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American Libraries Reach Out to Immigrants

The definition of a public library keeps on expanding in the United States. Over the years, American libraries have grown to include everything from books, magazines and newspapers to computers and videos to learning programs. Many are now offering those services in a growing number of languages as well, helping immigrants adjust to their new lives in the United States, and stay connected to the lives they have left behind.

Miguel Garcia, 9, and his family make frequent visits to the North-East branch of the Kansas City Public Library, where he finds plenty to do. "There are people that play on the computer," says Miguel, "and they do their homework and they read." Miguel also attends the library's monthly bilingual story hour, held at a nearby community learning center. On a recent night, he heard library staffer Kurt Lamb read a Cuban tale to a group that included children from Mexico, Haiti and Somalia.

Mr Lamb says he tries to choose stories that children in the surrounding neighborhood can relate to, written in the one language they all share. "This little corner of Kansas City is an immigrant community," he explains. "The only thing we have in common is English. I'll look for Haitian stories next time to try to bring that piece in, because we want them to have things to identify with, but they're going to get them in English."

Bilingual story time is among the many immigrant services to be found at the North-East Branch of the Kansas City Public Library. The area is a magnet for newcomers from around the world, including Latin America, Southeast Asia, and Africa.

Branch manager Claudia Visnich says the library now serves people speaking more than 20 different languages, and it offers them`everything from books in other languages to personal assistance.

"We try to buy bilingual material as often as we can," Ms. Visnich says, "books mostly for children in Spanish, Vietnamese, Arabic, Somali, French because we know there are a lot of people here from countries that speak French. The other day I met a young man who came to the library who's from Haiti, and he came in to ask me if I could help him get a job. So I worked with him on a little application, and yesterday he came into the library to tell me he got the job."

Newcomers to the area also turn to the library for newspapers and videos in various languages, picture dictionaries, and English as a Second Language courses. They can use library computers to do job searches or talk by E-mail to friends and family back home.

While Kansas City's North-East Branch has an unusually extensive list of immigrant services, libraries around the United States are reaching out in similar ways. Margaret Booker, executive director of the Missouri Library Association, sees the changes affecting her colleagues in rural as well as urban areas.

"I know lots of libraries across the country head to Guadalajara to the book sale each year to buy Spanish language materials for burgeoning, bursting at the seams populations," Ms. Booker says. "Story hour is a great way to welcome families into the libraries, but also computer lab programs welcoming adult learners, folks who are working on their citizenship programs. And (they are hiring) staff who speak Spanish or African languages, or in St. Louis, for example, they've identified a large Bosnian population, and the St. Louis libraries are reaching out to the Bosnians in all sorts of ways."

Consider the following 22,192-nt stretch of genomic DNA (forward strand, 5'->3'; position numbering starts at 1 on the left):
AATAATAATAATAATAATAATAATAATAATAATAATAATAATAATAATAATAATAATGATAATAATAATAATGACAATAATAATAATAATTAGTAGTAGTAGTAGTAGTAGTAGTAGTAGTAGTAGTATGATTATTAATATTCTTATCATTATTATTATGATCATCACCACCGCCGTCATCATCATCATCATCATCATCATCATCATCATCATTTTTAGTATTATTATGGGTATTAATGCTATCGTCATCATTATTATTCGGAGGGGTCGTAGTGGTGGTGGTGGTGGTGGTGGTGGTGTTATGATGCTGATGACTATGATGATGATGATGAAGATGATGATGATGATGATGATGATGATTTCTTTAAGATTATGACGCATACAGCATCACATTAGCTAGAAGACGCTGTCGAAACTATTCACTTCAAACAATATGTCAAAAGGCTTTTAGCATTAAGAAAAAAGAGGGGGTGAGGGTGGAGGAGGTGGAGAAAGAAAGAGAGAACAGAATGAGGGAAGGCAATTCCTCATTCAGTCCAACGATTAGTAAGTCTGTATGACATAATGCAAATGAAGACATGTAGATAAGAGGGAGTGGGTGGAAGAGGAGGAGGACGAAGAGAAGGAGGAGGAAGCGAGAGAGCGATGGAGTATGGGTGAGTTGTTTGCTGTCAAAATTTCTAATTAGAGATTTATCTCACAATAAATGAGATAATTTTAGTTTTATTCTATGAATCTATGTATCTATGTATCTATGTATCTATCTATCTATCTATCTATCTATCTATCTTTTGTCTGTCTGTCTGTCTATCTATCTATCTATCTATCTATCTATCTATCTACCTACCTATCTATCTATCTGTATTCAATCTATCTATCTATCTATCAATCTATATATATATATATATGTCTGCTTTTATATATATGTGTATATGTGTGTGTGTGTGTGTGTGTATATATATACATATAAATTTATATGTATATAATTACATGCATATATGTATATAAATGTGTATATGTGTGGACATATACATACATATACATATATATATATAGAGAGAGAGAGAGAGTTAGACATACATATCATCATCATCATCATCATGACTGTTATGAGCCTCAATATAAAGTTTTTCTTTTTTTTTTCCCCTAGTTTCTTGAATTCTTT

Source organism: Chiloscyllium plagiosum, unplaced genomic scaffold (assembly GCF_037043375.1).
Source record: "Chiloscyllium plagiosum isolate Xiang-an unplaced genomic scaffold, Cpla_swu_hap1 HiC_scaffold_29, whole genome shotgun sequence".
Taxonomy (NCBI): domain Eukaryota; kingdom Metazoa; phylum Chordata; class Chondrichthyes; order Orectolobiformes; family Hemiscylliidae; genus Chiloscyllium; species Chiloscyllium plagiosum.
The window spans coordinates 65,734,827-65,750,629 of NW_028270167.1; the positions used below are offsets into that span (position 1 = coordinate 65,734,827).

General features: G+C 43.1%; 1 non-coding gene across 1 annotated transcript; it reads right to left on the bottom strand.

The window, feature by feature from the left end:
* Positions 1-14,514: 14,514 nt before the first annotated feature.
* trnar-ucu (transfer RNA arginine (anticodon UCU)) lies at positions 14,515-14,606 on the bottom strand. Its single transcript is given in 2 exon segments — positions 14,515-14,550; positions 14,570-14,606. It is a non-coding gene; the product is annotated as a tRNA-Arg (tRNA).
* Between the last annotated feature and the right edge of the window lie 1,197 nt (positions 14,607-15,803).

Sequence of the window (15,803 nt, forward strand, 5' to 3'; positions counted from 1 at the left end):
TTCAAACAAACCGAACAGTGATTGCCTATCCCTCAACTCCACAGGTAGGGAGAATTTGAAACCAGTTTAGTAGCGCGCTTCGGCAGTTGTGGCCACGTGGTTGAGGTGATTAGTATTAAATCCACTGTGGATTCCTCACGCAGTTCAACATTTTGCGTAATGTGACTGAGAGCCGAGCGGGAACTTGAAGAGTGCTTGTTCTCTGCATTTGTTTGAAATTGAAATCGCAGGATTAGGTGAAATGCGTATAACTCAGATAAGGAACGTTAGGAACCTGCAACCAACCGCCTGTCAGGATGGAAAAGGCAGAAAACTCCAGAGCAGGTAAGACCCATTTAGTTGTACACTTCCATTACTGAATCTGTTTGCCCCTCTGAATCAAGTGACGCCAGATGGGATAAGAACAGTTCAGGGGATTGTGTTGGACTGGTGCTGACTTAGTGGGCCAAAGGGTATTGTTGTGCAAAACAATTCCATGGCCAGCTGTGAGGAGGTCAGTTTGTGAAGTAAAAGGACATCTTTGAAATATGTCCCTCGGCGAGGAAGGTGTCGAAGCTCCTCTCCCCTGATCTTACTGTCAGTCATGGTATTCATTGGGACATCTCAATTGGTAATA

Somali refugee Halima Farah, has joined the staff of Kansas City's North-East Library Branch. The 21-year old student says she tries to reassure immigrant parents who are not accustomed to leaving their children on their own that the library is a welcoming place for families. "If I'm here," Ms. Farah explains, "I can talk to them, and they might agree that it's a safe place, and leave them down here to use the computers and do homework. And for the adult population, sometimes they feel they can't get their message across, so it's easier for them to talk to me."

The very concept of a public library is new to some recent arrivals in Kansas City. Claudia Visnich says immigrants are often surprised that the North-East Branch provides so many services for free. "They're surprised when we don't charge for a library card," Ms. Visnich says. "They're surprised when we don't charge for books, and they're surprised when we let them check out as many books as they want."

Margaret Booker of the Missouri Library Association says immigrants may also be suspicious at first of an institution that is government funded. "And I think very quickly librarians break through that barrier to explain that, 'Yes, we're tax supported, but we're here to serve you, we are your neighbors and we are going to be neighborly,'" Ms. Booker says. "Librarians are very attuned to figuring out who their people are and what those people need, being one of the first places that many migrants and immigrants come to learn community resources. So this is not a new thing for libraries."

Margaret Booker says many of the services people are seeking at libraries cut across national lines. They want help finding jobs, locating books by their favorite writers, and connecting electronically with the world beyond their community. Library programs may be coming in more languages these days, but the goals remain the same.